Hall of Fame Baseball Hall Of Famer Tony Gwynn Dies At 54

Published on June 23rd, 2014 | by Baseball Babble

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19 for 19 – Tony Gwynn

Tony Gwynn was one of the greatest all around players of all time. You, as a baseball fan know that he holds many baseball accolades. With this article I tried to highlight some of the lesser known, but maybe greater accomplishments of his storied career. Here is my tribute to one of the most consistent players in all of major league baseball, Tony Gwynn.

1) Tony Gwynn had a flair for the dramatic. On April 22nd 1997 he reached his 1,000 career hit, with a single off none other than Nolan Ryan. Later in his career he amassed his 3,000 hit on August 6th 1999, his mothers birthday. Then Tony Gwynn Jr. got his 1st hit on July 19th 2006, 24 years to the day of Tony Gwynn’s first hit. And, just for good measure, both hits were doubles.

2) Tony Gwynn had 8 career 5 hit games and 1 career 6 hit game.

3) In the 1994 and 1995 seasons he never went more than two games without a hit. Plus, he never batted under .309 in any one season.

4) In 1987 Gwynn stole 56 bases, he stole 30 or more bases in 4 different seasons and stole 318 bases in his long illustrious career, and on Sept. 20th 1996 he became only the fifth major leaguer to steal 5 bases in 1 game.

5) Tony Gwynn is the only major leaguer in history to win 4 batting titles in two separate decades.

6) When he retired in 2001 he led the Padres in 10 different offensive categories.

7) In 1984, his 1st full season in the majors, he received 606 at bats. In those at bats he stole 33 bases and struck out 23 times.

8) Also in 1984 San Diego won the National League West division crown, then the National League Championship, but lost the World Series. In that off-season after all of those accomplishments, he signed a 6 year contract with San Diego for $4.6 million taking less money to stay with the Padres.

9) On the Padres home opener in 1997 their first 3 hitters in the 1st inning Marvell Wynne, Tony Gwynn, and John Kruk hit back-to-back-to-back home runs to become the first 3 players to ever begin a game hitting three home runs in MLB history.

10) In 1987 Gwynn became the first player in MLB history to hit .370 and steal at least 50 bases in the same season. Gwynn actually stole 56 bases that year.

11) In his 16th season, Gwynn became the oldest player ever to have a 100 RBI season.

12) Tony Gwynn was 5’11” tall and weighed about 200 lbs. He once jokingly described himself as, “Body by Betty Crocker.”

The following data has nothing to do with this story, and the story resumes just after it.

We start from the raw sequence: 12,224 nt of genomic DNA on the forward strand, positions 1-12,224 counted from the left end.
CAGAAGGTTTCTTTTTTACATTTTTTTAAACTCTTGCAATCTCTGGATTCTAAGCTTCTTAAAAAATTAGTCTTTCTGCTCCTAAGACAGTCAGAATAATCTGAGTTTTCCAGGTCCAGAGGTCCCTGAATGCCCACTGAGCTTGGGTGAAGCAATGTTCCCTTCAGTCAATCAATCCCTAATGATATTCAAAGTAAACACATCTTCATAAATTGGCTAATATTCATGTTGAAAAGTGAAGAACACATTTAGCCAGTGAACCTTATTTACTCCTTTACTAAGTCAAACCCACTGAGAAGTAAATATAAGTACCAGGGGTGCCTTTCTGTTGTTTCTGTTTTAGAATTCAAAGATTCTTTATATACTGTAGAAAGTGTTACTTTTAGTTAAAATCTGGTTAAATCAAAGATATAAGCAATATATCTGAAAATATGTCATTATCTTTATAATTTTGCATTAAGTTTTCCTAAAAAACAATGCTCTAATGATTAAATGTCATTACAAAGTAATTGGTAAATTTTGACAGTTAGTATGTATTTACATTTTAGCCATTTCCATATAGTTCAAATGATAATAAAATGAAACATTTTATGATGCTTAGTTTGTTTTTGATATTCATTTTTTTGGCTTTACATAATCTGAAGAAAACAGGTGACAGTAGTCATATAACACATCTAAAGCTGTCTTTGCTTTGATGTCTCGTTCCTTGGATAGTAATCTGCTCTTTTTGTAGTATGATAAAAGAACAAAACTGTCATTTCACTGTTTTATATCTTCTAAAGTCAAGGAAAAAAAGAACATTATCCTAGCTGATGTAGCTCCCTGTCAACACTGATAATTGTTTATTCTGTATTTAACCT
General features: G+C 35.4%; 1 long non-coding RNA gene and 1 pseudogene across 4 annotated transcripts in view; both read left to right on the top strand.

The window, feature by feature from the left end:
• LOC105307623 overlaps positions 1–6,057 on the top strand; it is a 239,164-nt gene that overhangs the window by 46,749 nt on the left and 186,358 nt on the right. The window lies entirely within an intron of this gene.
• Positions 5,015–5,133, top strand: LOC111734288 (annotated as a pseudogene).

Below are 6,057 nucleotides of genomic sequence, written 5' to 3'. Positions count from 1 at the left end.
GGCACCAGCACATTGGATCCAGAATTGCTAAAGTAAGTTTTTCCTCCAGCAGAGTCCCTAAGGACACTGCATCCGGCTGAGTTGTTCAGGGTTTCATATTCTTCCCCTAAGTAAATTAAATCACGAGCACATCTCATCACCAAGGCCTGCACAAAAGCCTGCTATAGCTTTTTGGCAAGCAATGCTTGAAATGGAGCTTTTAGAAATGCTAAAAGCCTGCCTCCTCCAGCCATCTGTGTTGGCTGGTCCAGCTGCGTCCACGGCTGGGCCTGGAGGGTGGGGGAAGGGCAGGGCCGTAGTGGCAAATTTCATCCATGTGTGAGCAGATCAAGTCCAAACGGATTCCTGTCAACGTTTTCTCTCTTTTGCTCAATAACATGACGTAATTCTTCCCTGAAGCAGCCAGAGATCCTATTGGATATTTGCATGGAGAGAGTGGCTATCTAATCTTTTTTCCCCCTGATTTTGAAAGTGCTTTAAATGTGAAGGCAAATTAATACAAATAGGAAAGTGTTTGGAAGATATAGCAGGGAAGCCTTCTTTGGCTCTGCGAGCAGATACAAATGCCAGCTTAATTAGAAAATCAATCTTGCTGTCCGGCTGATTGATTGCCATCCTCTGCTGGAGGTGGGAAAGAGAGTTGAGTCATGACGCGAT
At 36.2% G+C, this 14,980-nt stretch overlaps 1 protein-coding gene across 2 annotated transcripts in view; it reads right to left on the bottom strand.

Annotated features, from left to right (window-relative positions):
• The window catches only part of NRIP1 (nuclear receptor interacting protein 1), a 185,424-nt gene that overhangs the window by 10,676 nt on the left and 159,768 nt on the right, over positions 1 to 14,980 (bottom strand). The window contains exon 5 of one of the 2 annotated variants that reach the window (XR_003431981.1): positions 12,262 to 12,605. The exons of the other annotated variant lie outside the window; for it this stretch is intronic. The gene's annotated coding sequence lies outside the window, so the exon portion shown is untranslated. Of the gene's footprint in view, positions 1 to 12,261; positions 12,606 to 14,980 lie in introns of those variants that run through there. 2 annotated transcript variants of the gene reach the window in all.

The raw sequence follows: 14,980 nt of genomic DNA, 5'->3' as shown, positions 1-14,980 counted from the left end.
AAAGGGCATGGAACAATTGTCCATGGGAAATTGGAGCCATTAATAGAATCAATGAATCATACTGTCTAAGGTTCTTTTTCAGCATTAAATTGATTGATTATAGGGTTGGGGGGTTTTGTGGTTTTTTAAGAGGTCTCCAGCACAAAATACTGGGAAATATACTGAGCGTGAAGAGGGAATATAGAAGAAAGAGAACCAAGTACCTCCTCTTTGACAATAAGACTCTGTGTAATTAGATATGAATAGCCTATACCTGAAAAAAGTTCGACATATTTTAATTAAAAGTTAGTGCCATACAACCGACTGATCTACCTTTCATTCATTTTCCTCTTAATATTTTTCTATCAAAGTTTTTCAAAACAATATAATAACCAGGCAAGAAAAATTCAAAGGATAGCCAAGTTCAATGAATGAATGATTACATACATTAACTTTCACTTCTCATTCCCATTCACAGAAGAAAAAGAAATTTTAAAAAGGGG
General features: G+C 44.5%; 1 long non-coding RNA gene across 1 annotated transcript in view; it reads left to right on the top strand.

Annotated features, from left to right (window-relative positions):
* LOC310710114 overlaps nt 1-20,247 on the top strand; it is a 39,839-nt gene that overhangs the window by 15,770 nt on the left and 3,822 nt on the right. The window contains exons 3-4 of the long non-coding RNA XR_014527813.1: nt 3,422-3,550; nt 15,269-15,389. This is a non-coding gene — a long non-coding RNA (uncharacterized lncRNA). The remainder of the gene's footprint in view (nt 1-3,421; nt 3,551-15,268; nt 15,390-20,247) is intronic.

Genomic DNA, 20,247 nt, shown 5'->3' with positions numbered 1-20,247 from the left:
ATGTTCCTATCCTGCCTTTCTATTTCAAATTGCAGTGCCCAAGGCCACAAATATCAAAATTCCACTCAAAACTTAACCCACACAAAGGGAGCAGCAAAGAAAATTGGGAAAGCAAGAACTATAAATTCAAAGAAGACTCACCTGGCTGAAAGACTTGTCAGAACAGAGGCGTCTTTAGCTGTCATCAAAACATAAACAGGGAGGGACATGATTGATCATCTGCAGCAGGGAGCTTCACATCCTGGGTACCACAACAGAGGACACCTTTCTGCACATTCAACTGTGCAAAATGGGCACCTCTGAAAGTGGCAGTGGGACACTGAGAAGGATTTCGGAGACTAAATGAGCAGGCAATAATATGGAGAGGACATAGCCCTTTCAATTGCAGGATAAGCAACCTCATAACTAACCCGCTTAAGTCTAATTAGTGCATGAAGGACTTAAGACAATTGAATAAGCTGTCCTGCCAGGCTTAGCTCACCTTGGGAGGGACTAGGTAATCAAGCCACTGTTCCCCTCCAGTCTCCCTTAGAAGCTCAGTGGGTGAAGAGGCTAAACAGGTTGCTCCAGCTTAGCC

13) Only 4 players in MLB history had a career batting average of at least .338. Only one of them played the game after 1928, Tony Gwynn.

14) Tony Gwynn is 1 of 22 players to amass 3,000 or more hits. He accomplished this feat in 2,284 games. Only 2 players did it quicker; Ty Cobb and Nap Lajoie.

15) Tony Gwynn won 8 National League batting titles, 7 Silver Slugger Awards, and 5 Gold Gloves in his career.

16) Gwynn had 19 consecutive .300 hitting seasons, he batted .350 from 1993-1997 and owns a career .338 batting average.

17) Gwynn was quoted early in his career as saying home runs were, “boring.”  After talking with Ted Williams about driving the ball and hitting with more power, 43 of his 135 home runs were hit in his final three full seasons (1997-99).

18) Tony had 20-10 vision, but it slowly faded to 20-15. So, in 1994 Gwynn tried wearing glasses but stopped because he said he, “looked like a dork.”

19) What pitcher did Tony Gwynn get the most hits off of in his career? He hit .429 against him and got 39 hits off him and never struck out against Hall of Famer Greg Maddux.

Lastly, a short Tony Gwynn story. Gwynn made his major league debut on July 19th 1982 against the Philadelphia Phillies. He got his first hit in his fourth at bat that same night. The 1st baseman for the Phillies that night was none other than Pete Rose who told Gwynn that night, “Congratulations. Don’t catch me in one night.”

Everyone here at baseballbabble.com thanks Tony Gwynn for the memories, and passes on our most sincere condolences to the Gwynn family.

 

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  • Robert Romine

    I have to disagree with point number 13 above. Tony Gwynn was undoubtedly one of the greatest all around players of all time, but by my count, 20 players achieved a career batting average of .338 or higher. Aside from Tony, baseball-reference.com indicates that Ted Williams (.344) was the most recent. Williams began his MLB career in 1939 and finished it in 1960.

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